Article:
Waste not, want not. Here are five foods you thought went bad that you can still use
1. Soft wrinkly apples, pears, peaches, plums, and nectarines: You put them in the crisper drawer to keep them fresh only to forget them. Now they are anything but crisp.
Don’t worry. They’re just letting you know that want to be made into a cobbler.
Try this super simple Rachael Ray recipe or use your own.
Cobblers are ridiculously easy to make. Once you have one in your back pocket you will be able to mix and match wilting fruits to make a homemade dessert any night of the week.
Try displaying them in a fruit bowl in your line of sight. Don’t limit yourself to just the kitchen. Try putting a small bowl of fruit where you work, study, or watch TV.
Also consider if you should buy fresh fruit more frequently, but in smaller amounts.
2. Spoiled wine: It was a really nice bottle of wine. You just never had an occasion to open it. Now you’re too scared to.
Don’t worry! Wine doesn’t spoil the same way meat does. It simply turns into flavorful cooking vinegar. It might not be drinkable, but add a splash to enhance sauces, main and side dishes.
Don’t save fancy wines for “fancy” occasions. Instead, use it to make an average day a little more special.
3. Moldy pitas: You bought a pack of fresh pitas from a little independent grocer. (Woo-hoo!) They even are preservative free. (Yay!) Two days later they’re sprouting blue fuzz. (Oops…)
The moldy parts do have to go, but don’t throw the baby out with the bathwater. Remove and toss the technicolor bits. Cut up the rest and toast in a dry pan on the stove. Now you have pita chips!
Pitas, like many kinds of bread, freeze and thaw extremely well. Freeze unused pitas until you plan on using them.
To thaw, wrap pitas and leave them on the counter overnight.
4. Stale baguettes (sourdough loaves, cinnamon bread, etc.): With a bakery in every megamart how could you not enjoy fresh baked bread? Unfortunately you forgot to store it properly and you now have fossilized bread that would make any archaeologist proud.
Congratulations! You have the making of french toast. Mix a little milk with a beaten egg. Dip the thick slices of bread into the batter and fry them in a pan. Add a little powdered sugar or jam. Boom! You’ve got an easy/fancy breakfast.
There’s no need to reinvent the wheel. Reuse an old plastic bread bag, from mass produced sliced bread, to protect fresh bread overnight. Not only are you reducing food waste, you’re also keeping that bag out of landfills.
For long term storage many breads freeze well.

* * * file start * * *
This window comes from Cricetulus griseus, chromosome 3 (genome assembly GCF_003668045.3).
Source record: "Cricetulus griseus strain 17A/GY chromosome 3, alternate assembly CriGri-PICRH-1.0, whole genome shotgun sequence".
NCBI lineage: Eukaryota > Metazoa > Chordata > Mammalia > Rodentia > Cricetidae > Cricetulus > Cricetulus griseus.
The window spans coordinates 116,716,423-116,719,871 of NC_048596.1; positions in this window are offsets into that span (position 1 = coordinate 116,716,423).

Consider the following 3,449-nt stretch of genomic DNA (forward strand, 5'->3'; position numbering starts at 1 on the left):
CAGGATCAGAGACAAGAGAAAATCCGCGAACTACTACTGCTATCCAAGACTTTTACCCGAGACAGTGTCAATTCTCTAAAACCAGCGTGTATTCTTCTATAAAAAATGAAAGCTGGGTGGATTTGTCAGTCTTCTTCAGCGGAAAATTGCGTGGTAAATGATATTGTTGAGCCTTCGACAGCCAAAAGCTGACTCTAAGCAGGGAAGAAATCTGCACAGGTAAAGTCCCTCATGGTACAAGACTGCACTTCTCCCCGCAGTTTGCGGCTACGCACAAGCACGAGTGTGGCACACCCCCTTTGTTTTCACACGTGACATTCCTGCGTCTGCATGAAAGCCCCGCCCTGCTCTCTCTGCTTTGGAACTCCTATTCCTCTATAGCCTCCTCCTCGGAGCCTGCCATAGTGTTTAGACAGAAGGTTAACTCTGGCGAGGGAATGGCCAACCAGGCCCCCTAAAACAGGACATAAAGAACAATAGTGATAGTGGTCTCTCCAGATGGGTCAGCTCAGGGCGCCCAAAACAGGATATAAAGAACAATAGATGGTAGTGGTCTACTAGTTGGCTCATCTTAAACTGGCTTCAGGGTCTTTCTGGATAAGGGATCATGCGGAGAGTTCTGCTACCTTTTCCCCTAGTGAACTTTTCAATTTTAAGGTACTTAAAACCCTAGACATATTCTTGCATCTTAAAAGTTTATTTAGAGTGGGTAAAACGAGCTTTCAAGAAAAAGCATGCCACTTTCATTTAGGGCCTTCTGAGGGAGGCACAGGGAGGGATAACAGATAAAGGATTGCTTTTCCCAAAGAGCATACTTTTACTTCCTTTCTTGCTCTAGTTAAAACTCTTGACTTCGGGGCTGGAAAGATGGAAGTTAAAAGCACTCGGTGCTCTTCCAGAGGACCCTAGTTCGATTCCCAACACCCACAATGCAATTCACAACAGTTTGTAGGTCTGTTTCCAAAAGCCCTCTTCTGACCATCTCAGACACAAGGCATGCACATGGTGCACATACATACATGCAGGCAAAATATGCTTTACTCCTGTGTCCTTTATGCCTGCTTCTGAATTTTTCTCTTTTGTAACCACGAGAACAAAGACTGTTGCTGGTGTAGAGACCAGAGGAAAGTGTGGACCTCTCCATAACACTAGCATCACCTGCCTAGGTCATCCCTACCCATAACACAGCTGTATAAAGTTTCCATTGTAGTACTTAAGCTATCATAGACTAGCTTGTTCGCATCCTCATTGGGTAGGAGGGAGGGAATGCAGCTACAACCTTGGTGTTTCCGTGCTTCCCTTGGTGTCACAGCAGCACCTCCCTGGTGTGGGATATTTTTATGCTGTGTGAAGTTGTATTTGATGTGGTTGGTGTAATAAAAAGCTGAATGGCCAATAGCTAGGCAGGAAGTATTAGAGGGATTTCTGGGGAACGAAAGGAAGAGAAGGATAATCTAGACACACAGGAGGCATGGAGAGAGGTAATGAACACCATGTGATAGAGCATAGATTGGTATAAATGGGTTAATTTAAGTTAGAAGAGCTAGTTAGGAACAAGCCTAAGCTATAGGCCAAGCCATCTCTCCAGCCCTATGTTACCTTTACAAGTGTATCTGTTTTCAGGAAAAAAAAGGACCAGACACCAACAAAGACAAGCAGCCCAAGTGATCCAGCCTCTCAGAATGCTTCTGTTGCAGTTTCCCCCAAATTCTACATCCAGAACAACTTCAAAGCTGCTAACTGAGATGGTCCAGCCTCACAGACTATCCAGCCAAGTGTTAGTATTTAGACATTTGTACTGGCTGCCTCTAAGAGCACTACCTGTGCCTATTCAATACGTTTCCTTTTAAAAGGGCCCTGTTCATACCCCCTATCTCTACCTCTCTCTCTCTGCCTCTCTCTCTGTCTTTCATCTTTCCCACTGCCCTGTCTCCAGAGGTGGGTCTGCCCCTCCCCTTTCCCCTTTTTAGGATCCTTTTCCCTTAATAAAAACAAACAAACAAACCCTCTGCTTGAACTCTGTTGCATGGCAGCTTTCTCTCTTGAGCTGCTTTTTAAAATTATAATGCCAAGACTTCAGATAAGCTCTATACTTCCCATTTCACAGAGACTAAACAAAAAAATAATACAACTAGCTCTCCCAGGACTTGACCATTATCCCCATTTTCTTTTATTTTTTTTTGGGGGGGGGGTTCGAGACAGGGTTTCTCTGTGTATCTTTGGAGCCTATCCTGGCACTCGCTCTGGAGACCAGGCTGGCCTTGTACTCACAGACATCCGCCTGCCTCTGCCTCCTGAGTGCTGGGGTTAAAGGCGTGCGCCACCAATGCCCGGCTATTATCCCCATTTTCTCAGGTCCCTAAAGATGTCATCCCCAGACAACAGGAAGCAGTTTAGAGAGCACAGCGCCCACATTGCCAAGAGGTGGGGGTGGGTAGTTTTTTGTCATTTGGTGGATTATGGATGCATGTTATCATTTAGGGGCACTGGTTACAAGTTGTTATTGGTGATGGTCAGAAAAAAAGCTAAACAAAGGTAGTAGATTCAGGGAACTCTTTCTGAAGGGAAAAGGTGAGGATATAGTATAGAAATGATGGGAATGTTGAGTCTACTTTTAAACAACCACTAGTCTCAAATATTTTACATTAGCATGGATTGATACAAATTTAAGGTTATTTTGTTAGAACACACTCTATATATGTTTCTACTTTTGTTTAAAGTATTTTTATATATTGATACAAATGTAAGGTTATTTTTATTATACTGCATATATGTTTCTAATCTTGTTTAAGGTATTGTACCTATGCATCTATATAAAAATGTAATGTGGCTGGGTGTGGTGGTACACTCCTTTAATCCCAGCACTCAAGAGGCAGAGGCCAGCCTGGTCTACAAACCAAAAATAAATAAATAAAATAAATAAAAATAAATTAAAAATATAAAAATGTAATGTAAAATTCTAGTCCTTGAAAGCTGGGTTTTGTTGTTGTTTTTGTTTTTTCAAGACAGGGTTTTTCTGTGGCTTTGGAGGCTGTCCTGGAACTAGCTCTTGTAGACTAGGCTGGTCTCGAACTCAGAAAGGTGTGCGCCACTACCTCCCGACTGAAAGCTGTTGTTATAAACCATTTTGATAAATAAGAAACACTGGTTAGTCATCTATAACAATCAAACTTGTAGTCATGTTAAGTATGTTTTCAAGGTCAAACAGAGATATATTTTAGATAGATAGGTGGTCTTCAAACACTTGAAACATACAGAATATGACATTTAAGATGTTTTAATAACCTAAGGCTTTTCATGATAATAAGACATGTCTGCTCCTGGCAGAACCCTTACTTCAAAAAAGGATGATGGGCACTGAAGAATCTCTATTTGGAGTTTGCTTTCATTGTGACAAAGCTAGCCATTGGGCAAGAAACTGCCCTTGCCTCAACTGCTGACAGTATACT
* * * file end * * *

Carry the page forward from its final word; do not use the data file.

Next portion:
5. Wrinkled grape tomatoes and cherry tomatoes: You bought a pint as a healthy snack but you didn’t snack as healthy as you planned to.
They’re not bad, they just have a bit more life experience than smooth tomatoes.
Cut the them in half and add them to store bought spaghetti sauce. Heat them together until the tomatoes soften. Serve with pasta for a dinner that tastes farm fresh.
Or if you want to get pseudo fancy:
Cut them in half.
Sauteed with olive oil, a diced small onion and some garlic. (Fresh garlic, powdered garlic: it doesn’t matter.)
Add a splash of wine or a flavorful vinegar (like from that spoiled wine).
Cook until liquids thicken.
Season to taste
Put over pasta, poultry, meat, or whatever floats your boat.
(Looks purdy, don’t it?)
Get that (massively relatable) trait of laziness to work for you instead of against you.
As soon as you get them home from the store, wash them and divide them into single serving sized bowls. Then put those servings in the places where you snack the most.
Instead of having to get up and going to the refrigerator or cupboard, where you’ll be more likely to grab an unhealthy snack, you can just sit in your comfy little chair and eat what many gardeners refer to as “nature’s candy.”
These tips will save you money and but food waste isn’t just a money issue. Expanding and creating new landfills uses up natural habitat. Their runoff pollutes both ground and ocean water. They also emit carbon dioxide, methane, and volatile organic compounds.
While some food waste is produced by modern farming and supermarkets, as you can see, you can still make an impact at home.
Can you think of another food that can be saved from being tossed? Tweet me or post your thoughts in the comments section.
And remember, it’s not a matter of perfection it’s simply a matter of doing something today to get a little Closer To Green.